Facility dogs are expertly trained dogs who partner with a facilitator and work in a health care, visitation or education setting.
A Canine Companions facility dog is trained to perform service dog commands including picking up items, opening doors and providing calming pressure across the client’s lap or body. Their trained skills can be utilized to enhance therapies, promote participation and reduce anxiety for clients in professional environments. A Canine Companions facility dog is bred to be calm, reliable and affectionate in order to assist in the development of independent living skills.
Additionally, the handler can integrate a facility dog into a variety of structured therapies and utilize it to facilitate social interactions.
Examples of settings in which facility dogs can assist include:
- Occupation, speech and physical therapy
- Special Education settings
- Child Life Specialists
- Criminal justice placements such as child advocacy, forensic interviewers
Facilitators are working professionals responsible for handling and caring for the facility dog. Additionally, facilitators are committed to long-term employment where they directly serve clients with special needs a minimum of twenty hours per week.
One of the most valued qualities of the facility dog is the unconditional love and attention it gives to the clients and patients with whom it interacts. In an educational setting, a facility dog helps engage students in schools and special education classes.
In a health care environment, activities such as grooming, feeding and playing fetch with a facility dog can aid patients in medical rehabilitation and psychiatric programs. A well-mannered and highly trained facility dog encourages feelings of calm and security for clients in a visitation setting such as a courtroom.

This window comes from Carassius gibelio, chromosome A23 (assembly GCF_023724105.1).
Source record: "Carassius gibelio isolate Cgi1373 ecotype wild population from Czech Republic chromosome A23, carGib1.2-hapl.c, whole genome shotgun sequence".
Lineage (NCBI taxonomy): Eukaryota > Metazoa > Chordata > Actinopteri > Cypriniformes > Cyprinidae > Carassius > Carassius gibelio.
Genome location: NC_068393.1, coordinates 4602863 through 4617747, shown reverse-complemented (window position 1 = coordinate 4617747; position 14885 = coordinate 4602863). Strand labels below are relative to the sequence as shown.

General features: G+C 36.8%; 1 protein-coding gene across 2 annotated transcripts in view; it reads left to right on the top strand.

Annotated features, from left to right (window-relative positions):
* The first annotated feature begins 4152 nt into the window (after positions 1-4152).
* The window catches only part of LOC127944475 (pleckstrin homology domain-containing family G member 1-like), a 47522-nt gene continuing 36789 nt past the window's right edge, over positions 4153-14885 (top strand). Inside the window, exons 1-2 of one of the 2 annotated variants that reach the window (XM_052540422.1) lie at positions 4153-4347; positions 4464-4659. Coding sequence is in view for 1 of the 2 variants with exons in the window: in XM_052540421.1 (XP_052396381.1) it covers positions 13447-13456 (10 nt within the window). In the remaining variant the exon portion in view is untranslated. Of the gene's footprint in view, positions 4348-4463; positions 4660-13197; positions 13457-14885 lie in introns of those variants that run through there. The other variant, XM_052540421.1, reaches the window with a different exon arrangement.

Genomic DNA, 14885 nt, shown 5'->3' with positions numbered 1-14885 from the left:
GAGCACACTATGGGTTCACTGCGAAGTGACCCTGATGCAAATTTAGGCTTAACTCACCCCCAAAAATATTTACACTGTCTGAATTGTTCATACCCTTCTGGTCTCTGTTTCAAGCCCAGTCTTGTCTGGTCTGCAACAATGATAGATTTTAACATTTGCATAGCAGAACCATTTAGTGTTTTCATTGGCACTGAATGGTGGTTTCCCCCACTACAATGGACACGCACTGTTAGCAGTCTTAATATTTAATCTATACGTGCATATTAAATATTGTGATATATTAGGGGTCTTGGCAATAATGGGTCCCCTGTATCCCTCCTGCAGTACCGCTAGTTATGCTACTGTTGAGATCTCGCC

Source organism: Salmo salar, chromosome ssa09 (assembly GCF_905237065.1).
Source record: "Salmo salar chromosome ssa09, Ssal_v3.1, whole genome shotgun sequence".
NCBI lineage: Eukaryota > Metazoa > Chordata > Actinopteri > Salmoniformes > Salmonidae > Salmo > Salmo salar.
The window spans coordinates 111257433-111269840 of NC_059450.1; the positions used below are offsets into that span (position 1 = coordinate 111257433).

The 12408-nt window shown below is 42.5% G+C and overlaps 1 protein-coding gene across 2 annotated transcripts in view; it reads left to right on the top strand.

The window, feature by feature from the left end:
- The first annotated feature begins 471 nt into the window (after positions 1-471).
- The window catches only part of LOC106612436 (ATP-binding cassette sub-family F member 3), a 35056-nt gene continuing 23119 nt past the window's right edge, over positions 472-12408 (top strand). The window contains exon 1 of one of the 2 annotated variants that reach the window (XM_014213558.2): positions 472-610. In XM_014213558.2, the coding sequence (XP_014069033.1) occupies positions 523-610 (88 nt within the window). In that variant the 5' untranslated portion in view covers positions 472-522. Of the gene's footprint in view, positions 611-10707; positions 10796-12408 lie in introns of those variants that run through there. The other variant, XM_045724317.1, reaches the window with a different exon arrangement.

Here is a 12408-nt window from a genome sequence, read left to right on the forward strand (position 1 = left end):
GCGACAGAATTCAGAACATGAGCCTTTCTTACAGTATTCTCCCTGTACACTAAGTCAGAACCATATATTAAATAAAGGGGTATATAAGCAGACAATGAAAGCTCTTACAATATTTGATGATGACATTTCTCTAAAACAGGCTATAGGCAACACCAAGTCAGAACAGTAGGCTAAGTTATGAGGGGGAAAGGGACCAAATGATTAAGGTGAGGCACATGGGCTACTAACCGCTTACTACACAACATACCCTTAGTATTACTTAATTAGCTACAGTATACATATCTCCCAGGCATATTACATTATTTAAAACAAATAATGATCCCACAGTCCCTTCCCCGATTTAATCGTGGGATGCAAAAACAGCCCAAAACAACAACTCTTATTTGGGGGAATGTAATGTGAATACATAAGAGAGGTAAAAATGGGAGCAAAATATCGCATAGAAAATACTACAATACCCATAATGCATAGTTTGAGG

In order to be eligible for a facility dog, applicants must
- Work directly with vulnerable clientele for a minimum of 20 hours a week
- Have the support and approval from their employer for the use of a facility dog
- Demonstrate the ability to safely and effectively control, manage and care for a dog
- Have adequate vision to observe, intervene, and manage a dog’s behavior (generally equivalent to DMV license requirements)
- Able to attend a two-week Team Training class at a Canine Companions training center
- Able to participate in on-going Canine Companions training and graduate support program
- Able to utilize the tasks the facility dog is trained to do to encourage and support clients
The process to receive a Canine Companions assistance dog includes multiple steps. Click the button below to find out if an assistance dogs is right for you and start the process to receive more information.
Please note: Canine Companions does not train or place dogs for the following: to do guide work for the blind, to do seizure or diabetic alert/response, to anticipate or detect medical symptoms, for the primary benefit of emotional comfort, to recognize and/or manage undesirable human behavior, to provide supervision, navigation, or safety from environmental hazards, to respond aggressively, to provide personal protection, to assist with the management of mental illness as a primary condition.